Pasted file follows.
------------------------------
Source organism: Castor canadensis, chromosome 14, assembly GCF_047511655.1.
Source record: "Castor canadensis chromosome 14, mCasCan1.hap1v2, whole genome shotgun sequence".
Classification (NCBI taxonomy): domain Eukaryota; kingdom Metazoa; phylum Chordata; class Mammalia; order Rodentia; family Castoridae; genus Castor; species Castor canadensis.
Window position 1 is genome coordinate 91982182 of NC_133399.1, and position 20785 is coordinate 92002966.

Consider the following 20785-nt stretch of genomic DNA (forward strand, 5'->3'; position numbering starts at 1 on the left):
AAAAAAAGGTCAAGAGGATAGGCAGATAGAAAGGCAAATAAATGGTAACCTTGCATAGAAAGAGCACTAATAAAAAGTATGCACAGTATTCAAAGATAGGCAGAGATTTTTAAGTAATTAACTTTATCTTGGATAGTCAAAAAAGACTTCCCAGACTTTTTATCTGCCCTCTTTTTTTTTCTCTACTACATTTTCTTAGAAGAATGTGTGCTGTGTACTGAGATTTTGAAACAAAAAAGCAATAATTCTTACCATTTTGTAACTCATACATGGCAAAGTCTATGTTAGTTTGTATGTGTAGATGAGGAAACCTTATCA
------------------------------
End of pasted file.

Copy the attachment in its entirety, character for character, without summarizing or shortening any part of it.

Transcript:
Source organism: Castor canadensis, chromosome 14, assembly GCF_047511655.1.
Source record: "Castor canadensis chromosome 14, mCasCan1.hap1v2, whole genome shotgun sequence".
Classification (NCBI taxonomy): domain Eukaryota; kingdom Metazoa; phylum Chordata; class Mammalia; order Rodentia; family Castoridae; genus Castor; species Castor canadensis.
Window position 1 is genome coordinate 91982182 of NC_133399.1, and position 20785 is coordinate 92002966.

Consider the following 20785-nt stretch of genomic DNA (forward strand, 5'->3'; position numbering starts at 1 on the left):
AAAAAAAGGTCAAGAGGATAGGCAGATAGAAAGGCAAATAAATGGTAACCTTGCATAGAAAGAGCACTAATAAAAAGTATGCACAGTATTCAAAGATAGGCAGAGATTTTTAAGTAATTAACTTTATCTTGGATAGTCAAAAAAGACTTCCCAGACTTTTTATCTGCCCTCTTTTTTTTTCTCTACTACATTTTCTTAGAAGAATGTGTGCTGTGTACTGAGATTTTGAAACAAAAAAGCAATAATTCTTACCATTTTGTAACTCATACATGGCAAAGTCTATGTTAGTTTGTATGTGTAGATGAGGAAACCTTATCA